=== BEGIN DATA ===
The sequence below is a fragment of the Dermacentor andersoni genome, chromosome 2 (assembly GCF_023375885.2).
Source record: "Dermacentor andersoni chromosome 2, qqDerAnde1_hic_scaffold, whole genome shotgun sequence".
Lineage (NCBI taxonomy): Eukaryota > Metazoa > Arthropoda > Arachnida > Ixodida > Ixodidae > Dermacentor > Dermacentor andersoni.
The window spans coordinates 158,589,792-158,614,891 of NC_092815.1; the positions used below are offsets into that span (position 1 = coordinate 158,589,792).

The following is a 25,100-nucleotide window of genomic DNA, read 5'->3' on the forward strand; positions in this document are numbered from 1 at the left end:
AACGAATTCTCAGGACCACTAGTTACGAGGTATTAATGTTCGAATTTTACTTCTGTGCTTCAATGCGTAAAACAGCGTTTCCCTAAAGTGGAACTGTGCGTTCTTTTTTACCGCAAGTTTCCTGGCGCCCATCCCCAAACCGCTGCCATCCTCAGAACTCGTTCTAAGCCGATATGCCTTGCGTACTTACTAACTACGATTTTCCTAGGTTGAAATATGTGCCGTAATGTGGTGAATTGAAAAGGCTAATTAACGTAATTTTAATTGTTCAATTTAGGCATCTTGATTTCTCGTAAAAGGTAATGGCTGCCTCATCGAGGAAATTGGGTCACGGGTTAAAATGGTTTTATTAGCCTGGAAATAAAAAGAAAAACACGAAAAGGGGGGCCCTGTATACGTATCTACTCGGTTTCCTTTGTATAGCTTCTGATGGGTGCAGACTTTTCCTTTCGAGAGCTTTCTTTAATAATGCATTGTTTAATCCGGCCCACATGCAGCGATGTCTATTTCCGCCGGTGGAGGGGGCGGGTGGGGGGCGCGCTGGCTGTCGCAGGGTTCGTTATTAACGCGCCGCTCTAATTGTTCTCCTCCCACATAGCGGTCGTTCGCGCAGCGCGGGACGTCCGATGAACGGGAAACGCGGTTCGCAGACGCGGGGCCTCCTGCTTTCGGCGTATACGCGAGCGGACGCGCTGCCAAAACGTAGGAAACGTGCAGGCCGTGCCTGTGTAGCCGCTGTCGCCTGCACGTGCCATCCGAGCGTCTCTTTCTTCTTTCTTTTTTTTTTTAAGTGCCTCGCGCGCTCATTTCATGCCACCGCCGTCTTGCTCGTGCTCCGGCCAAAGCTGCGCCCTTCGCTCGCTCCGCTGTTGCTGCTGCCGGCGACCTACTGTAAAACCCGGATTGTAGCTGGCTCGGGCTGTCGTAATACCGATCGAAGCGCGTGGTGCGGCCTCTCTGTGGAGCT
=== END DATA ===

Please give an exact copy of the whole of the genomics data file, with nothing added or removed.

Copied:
The sequence below is a fragment of the Dermacentor andersoni genome, chromosome 2 (assembly GCF_023375885.2).
Source record: "Dermacentor andersoni chromosome 2, qqDerAnde1_hic_scaffold, whole genome shotgun sequence".
Lineage (NCBI taxonomy): Eukaryota > Metazoa > Arthropoda > Arachnida > Ixodida > Ixodidae > Dermacentor > Dermacentor andersoni.
The window spans coordinates 158,589,792-158,614,891 of NC_092815.1; the positions used below are offsets into that span (position 1 = coordinate 158,589,792).

The following is a 25,100-nucleotide window of genomic DNA, read 5'->3' on the forward strand; positions in this document are numbered from 1 at the left end:
AACGAATTCTCAGGACCACTAGTTACGAGGTATTAATGTTCGAATTTTACTTCTGTGCTTCAATGCGTAAAACAGCGTTTCCCTAAAGTGGAACTGTGCGTTCTTTTTTACCGCAAGTTTCCTGGCGCCCATCCCCAAACCGCTGCCATCCTCAGAACTCGTTCTAAGCCGATATGCCTTGCGTACTTACTAACTACGATTTTCCTAGGTTGAAATATGTGCCGTAATGTGGTGAATTGAAAAGGCTAATTAACGTAATTTTAATTGTTCAATTTAGGCATCTTGATTTCTCGTAAAAGGTAATGGCTGCCTCATCGAGGAAATTGGGTCACGGGTTAAAATGGTTTTATTAGCCTGGAAATAAAAAGAAAAACACGAAAAGGGGGGCCCTGTATACGTATCTACTCGGTTTCCTTTGTATAGCTTCTGATGGGTGCAGACTTTTCCTTTCGAGAGCTTTCTTTAATAATGCATTGTTTAATCCGGCCCACATGCAGCGATGTCTATTTCCGCCGGTGGAGGGGGCGGGTGGGGGGCGCGCTGGCTGTCGCAGGGTTCGTTATTAACGCGCCGCTCTAATTGTTCTCCTCCCACATAGCGGTCGTTCGCGCAGCGCGGGACGTCCGATGAACGGGAAACGCGGTTCGCAGACGCGGGGCCTCCTGCTTTCGGCGTATACGCGAGCGGACGCGCTGCCAAAACGTAGGAAACGTGCAGGCCGTGCCTGTGTAGCCGCTGTCGCCTGCACGTGCCATCCGAGCGTCTCTTTCTTCTTTCTTTTTTTTTTTAAGTGCCTCGCGCGCTCATTTCATGCCACCGCCGTCTTGCTCGTGCTCCGGCCAAAGCTGCGCCCTTCGCTCGCTCCGCTGTTGCTGCTGCCGGCGACCTACTGTAAAACCCGGATTGTAGCTGGCTCGGGCTGTCGTAATACCGATCGAAGCGCGTGGTGCGGCCTCTCTGTGGAGCT